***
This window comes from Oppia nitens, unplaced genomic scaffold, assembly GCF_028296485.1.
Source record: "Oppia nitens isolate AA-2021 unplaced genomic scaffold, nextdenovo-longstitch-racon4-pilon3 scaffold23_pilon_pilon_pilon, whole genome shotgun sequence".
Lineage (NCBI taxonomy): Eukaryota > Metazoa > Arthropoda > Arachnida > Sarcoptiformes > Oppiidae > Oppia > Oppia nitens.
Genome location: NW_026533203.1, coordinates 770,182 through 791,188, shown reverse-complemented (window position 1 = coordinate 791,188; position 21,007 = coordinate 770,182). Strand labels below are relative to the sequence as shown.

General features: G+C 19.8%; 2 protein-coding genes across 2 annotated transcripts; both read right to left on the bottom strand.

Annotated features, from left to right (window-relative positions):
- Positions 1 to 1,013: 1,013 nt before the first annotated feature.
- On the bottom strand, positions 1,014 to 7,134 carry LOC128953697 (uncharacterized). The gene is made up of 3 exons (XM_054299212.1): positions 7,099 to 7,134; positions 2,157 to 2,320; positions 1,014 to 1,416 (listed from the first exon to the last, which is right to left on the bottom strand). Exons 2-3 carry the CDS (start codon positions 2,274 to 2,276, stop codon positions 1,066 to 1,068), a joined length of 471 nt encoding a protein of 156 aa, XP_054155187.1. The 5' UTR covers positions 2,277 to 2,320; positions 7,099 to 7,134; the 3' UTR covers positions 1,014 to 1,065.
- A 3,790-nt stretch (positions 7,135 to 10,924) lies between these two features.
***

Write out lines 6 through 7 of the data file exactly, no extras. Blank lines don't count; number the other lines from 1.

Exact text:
Annotated features, from left to right (window-relative positions):
- Positions 1 to 1,013: 1,013 nt before the first annotated feature.